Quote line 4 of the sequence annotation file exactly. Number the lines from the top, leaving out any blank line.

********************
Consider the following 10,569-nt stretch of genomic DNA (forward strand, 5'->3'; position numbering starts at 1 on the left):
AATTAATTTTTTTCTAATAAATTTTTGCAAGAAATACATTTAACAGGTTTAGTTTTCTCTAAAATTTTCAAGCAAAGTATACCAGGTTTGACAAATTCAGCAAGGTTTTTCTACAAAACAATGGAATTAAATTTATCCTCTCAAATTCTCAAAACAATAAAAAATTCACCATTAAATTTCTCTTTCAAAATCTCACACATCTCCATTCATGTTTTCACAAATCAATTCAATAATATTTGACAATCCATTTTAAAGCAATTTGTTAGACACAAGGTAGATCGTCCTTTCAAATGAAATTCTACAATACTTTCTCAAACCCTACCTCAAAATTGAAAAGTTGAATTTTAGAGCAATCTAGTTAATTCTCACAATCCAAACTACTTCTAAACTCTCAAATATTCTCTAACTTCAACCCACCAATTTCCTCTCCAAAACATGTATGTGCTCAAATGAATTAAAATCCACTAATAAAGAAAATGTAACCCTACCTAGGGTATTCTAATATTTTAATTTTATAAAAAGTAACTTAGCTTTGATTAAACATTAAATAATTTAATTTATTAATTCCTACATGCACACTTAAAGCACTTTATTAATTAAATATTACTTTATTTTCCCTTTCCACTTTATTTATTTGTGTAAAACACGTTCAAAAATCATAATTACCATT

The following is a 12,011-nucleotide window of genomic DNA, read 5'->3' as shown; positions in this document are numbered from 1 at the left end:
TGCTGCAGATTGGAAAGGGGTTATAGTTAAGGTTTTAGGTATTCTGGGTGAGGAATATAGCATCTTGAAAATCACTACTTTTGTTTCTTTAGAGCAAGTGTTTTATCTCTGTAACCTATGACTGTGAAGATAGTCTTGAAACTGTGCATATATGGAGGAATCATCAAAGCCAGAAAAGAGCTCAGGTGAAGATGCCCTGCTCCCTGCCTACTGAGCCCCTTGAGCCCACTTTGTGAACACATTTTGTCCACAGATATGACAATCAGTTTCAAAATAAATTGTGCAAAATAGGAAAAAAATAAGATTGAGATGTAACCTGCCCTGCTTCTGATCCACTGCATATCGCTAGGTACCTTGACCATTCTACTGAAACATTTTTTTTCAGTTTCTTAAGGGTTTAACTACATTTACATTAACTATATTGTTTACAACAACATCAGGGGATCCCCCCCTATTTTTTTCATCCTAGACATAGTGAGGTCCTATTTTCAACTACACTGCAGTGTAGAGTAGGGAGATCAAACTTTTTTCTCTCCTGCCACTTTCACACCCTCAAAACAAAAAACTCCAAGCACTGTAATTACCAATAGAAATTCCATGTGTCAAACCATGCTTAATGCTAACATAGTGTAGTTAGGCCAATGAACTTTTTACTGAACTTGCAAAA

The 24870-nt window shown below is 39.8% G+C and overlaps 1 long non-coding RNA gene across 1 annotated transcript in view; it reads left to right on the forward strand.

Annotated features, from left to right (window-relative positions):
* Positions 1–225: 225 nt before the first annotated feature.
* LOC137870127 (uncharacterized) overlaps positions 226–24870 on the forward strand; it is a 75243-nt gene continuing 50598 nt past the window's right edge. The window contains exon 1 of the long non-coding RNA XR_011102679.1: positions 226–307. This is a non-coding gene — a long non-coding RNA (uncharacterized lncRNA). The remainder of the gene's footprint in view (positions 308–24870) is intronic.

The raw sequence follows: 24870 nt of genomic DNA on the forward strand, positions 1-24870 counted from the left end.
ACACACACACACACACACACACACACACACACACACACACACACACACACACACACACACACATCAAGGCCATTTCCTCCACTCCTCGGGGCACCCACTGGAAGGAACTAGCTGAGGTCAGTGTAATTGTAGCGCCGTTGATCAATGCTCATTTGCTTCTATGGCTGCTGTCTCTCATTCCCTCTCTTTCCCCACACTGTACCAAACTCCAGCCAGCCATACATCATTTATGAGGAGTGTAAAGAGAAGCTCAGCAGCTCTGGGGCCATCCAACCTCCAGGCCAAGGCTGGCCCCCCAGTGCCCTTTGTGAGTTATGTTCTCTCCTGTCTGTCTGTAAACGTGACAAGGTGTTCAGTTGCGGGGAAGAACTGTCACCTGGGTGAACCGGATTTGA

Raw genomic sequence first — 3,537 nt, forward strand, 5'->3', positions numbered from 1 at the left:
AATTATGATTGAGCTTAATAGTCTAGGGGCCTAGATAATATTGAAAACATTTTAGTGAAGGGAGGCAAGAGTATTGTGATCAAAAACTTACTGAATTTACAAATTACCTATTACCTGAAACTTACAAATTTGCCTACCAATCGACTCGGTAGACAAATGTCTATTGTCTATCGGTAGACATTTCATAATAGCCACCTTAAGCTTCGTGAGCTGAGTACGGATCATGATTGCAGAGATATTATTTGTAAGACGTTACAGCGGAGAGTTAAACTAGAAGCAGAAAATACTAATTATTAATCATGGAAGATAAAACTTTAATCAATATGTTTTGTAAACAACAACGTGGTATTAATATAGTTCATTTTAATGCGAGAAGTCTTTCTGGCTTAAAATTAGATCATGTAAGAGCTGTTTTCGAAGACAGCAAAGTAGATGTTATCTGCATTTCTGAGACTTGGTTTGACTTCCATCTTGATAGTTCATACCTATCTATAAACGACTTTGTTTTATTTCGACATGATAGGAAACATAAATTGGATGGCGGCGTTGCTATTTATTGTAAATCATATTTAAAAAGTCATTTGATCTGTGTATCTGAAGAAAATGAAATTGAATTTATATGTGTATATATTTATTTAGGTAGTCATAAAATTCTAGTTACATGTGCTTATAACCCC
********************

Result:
TGCTGCAGATTGGAAAGGGGTTATAGTTAAGGTTTTAGGTATTCTGGGTGAGGAATATAGCATCTTGAAAATCACTACTTTTGTTTCTTTAGAGCAAGTGTTTTATCTCTGTAACCTATGACTGTGAAGATAGTCTTGAAACTGTGCATATATGGAGGAATCATCAAAGCCAGAAAAGAGCTCAGGTGAAGATGCCCTGCTCCCTGCCTACTGAGCCCCTTGAGCCCACTTTGTGAACACATTTTGTCCACAGATATGACAATCAGTTTCAAAATAAATTGTGCAAAATAGGAAAAAAATAAGATTGAGATGTAACCTGCCCTGCTTCTGATCCACTGCATATCGCTAGGTACCTTGACCATTCTACTGAAACATTTTTTTTCAGTTTCTTAAGGGTTTAACTACATTTACATTAACTATATTGTTTACAACAACATCAGGGGATCCCCCCCTATTTTTTTCATCCTAGACATAGTGAGGTCCTATTTTCAACTACACTGCAGTGTAGAGTAGGGAGATCAAACTTTTTTCTCTCCTGCCACTTTCACACCCTCAAAACAAAAAACTCCAAGCACTGTAATTACCAATAGAAATTCCATGTGTCAAACCATGCTTAATGCTAACATAGTGTAGTTAGGCCAATGAACTTTTTACTGAACTTGCAAAA